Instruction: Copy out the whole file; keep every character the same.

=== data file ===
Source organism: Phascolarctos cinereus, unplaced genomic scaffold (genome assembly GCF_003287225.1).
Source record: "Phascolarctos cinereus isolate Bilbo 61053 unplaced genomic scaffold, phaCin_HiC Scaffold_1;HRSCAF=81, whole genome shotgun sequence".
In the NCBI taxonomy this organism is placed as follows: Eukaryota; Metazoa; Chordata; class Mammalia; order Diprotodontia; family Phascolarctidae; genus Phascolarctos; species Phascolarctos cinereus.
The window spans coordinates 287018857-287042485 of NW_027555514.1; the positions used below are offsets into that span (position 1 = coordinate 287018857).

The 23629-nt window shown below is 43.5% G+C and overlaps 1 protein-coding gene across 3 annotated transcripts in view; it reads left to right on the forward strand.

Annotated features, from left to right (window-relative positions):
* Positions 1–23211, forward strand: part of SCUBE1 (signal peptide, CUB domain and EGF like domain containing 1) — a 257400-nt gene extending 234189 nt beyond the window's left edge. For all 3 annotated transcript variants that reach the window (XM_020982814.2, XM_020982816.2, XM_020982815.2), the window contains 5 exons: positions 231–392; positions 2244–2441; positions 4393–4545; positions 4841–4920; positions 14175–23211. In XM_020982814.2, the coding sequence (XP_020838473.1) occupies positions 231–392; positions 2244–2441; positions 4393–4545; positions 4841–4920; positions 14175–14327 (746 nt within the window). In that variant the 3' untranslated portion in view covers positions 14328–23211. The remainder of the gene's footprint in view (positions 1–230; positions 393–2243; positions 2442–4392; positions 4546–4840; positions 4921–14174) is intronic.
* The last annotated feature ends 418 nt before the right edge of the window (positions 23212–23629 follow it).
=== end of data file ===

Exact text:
Source organism: Phascolarctos cinereus, unplaced genomic scaffold (genome assembly GCF_003287225.1).
Source record: "Phascolarctos cinereus isolate Bilbo 61053 unplaced genomic scaffold, phaCin_HiC Scaffold_1;HRSCAF=81, whole genome shotgun sequence".
In the NCBI taxonomy this organism is placed as follows: Eukaryota; Metazoa; Chordata; class Mammalia; order Diprotodontia; family Phascolarctidae; genus Phascolarctos; species Phascolarctos cinereus.
The window spans coordinates 287018857-287042485 of NW_027555514.1; the positions used below are offsets into that span (position 1 = coordinate 287018857).

The 23629-nt window shown below is 43.5% G+C and overlaps 1 protein-coding gene across 3 annotated transcripts in view; it reads left to right on the forward strand.

Annotated features, from left to right (window-relative positions):
* Positions 1–23211, forward strand: part of SCUBE1 (signal peptide, CUB domain and EGF like domain containing 1) — a 257400-nt gene extending 234189 nt beyond the window's left edge. For all 3 annotated transcript variants that reach the window (XM_020982814.2, XM_020982816.2, XM_020982815.2), the window contains 5 exons: positions 231–392; positions 2244–2441; positions 4393–4545; positions 4841–4920; positions 14175–23211. In XM_020982814.2, the coding sequence (XP_020838473.1) occupies positions 231–392; positions 2244–2441; positions 4393–4545; positions 4841–4920; positions 14175–14327 (746 nt within the window). In that variant the 3' untranslated portion in view covers positions 14328–23211. The remainder of the gene's footprint in view (positions 1–230; positions 393–2243; positions 2442–4392; positions 4546–4840; positions 4921–14174) is intronic.
* The last annotated feature ends 418 nt before the right edge of the window (positions 23212–23629 follow it).